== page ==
Reading the Book of Mormon is a lot like reading Samuel Taylor Coleridge’s “Kubla Khan.”
1. I donâ€™t like Halloween. When we moved to Germany, I was looking forward to spending a couple years without interference from the least export-worthy American holiday celebration I can imagine. 2. Since I was last here, Halloween has been exported to Germany.
We don’t often refer to Christ as the morning star, although there’s good scriptural precedent for the metaphor, and several 16/17th century Lutheran hymns (my particular target of religious envy) make use of it.
The topic of the 2008 conference of Mormon Scholars in the Humanities is “Interpretation: LDS Perspectives.” I wonâ€™t be there, unfortunately. But if I were to attend, I know what I would talk about.
A T&S reader has a question about daily family scripture study. How have you made it work in your home? To what extent do the words “daily,” “family,” “scripture,” and “study” apply?
When we first moved to our current ward, for an initial stay of only a year, I was asked to serve as a counselor in the elders quorum presidency before I had attended a single sacrament meeting here. A year ago, we returned to the same ward, and yesterday we discovered that that previous elders quorum president and my wife are eighth cousins. And all this time we had assumed we were the exceptions in a ward and stake where everyone seems to be related to each other.
In 1980, when I was nine, for thirteen weeks running, I watched Cosmos on Sunday nights with my father.
BYU shot up over 50 places in the university rankings that were just released this week. Not in the US News and World Report rankings, where BYU continues to bounce around the 70s, but in the Washington Monthly rankings of universitiesâ€™ based on their contributions to society, where BYU went from 124 to 68, right between Loyola Chicago and Brown.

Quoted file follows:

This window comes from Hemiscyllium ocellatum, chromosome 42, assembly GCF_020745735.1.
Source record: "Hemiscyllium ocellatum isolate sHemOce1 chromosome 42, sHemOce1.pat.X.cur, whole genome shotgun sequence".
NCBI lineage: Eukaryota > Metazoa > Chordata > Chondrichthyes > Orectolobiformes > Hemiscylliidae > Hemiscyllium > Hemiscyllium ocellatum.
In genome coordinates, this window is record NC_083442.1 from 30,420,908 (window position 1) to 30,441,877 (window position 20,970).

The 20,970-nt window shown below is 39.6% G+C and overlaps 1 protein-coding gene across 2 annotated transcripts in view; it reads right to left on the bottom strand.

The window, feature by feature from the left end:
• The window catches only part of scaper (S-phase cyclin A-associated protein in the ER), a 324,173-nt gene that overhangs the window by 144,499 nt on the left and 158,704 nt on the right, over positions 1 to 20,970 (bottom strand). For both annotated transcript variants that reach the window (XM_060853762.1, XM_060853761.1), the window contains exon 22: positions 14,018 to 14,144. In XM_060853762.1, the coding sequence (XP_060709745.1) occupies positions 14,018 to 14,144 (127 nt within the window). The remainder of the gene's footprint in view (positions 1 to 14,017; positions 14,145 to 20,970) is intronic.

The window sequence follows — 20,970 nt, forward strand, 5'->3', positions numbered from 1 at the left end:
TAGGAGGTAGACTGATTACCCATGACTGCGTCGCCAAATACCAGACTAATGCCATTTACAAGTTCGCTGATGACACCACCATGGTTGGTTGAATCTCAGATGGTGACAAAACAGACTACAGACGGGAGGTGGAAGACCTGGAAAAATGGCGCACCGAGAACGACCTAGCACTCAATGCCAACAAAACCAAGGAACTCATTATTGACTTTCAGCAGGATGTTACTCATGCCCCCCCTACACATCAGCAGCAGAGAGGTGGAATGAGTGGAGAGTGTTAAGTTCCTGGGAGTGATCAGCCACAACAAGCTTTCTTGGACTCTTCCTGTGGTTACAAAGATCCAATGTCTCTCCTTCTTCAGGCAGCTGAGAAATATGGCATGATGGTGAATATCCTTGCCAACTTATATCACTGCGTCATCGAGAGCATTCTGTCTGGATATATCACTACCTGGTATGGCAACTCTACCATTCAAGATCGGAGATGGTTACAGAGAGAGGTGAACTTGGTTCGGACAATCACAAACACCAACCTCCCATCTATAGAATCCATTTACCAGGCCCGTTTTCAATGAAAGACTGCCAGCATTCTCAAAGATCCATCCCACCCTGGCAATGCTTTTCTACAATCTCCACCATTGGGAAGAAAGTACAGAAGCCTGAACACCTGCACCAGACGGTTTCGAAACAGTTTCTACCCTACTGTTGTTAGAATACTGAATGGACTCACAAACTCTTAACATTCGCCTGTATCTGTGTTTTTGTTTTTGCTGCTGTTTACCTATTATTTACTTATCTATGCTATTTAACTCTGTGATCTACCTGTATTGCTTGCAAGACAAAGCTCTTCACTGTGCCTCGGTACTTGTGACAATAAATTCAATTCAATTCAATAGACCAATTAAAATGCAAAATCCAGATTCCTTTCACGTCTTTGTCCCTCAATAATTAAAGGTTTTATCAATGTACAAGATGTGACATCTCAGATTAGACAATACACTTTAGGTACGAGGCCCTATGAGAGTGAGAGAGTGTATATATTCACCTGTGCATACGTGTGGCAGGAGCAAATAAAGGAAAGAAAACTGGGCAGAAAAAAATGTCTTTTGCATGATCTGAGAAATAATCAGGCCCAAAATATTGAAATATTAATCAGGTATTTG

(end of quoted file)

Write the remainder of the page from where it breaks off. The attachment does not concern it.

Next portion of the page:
I don’t know of any Americans planning to move into my ward soon. If there were any, I wish they would understand a few things from the outset. (If you’re contemplating a foreign assignment in an industrial nation, some of this might apply to your situation as well.)
Brigham Youngâ€™s condemnation of novel reading during the last two decades of his life is a perfect example of a much-studied moment in the history of reading, the hypothesized “reading revolution” of the late eighteenth and nineteenth centuries. But the peculiar trajectory of Brigham Young’s attitude, from wary tolerance of novel reading to blanket combination of it, is unusual.
One of the frequent laments about Mormon literature is that so much of the Mormon experience is tied to spiritual experience, which is very difficult to describe in prose. Mormon authors facing that problem could learn a trick or two from Stephen King.
There are songs that make me feel that God is all and I am nothing, and that God has given me everything and I deserve none of it, although that is far too precise and theological a description for an experience that is almost entirely pre-rational.
Gerhard SpÃ¶rl, reporter for Der Spiegel, surely did not have an easy task. After his editors at the finest German-language news weekly on the planet took notice of a German Mormon apostle and a Mormon candidate for the U.S. presidency, they gave SpÃ¶rl the responsibility for interviewing Dieter Uchtdorf, visiting the church offices in Frankfurt, and trying to explain Mormons and their religion to a million German readers (article in English translation here).
If you’re applying to BYU-Hawaii, should Dartmouth be your safety school?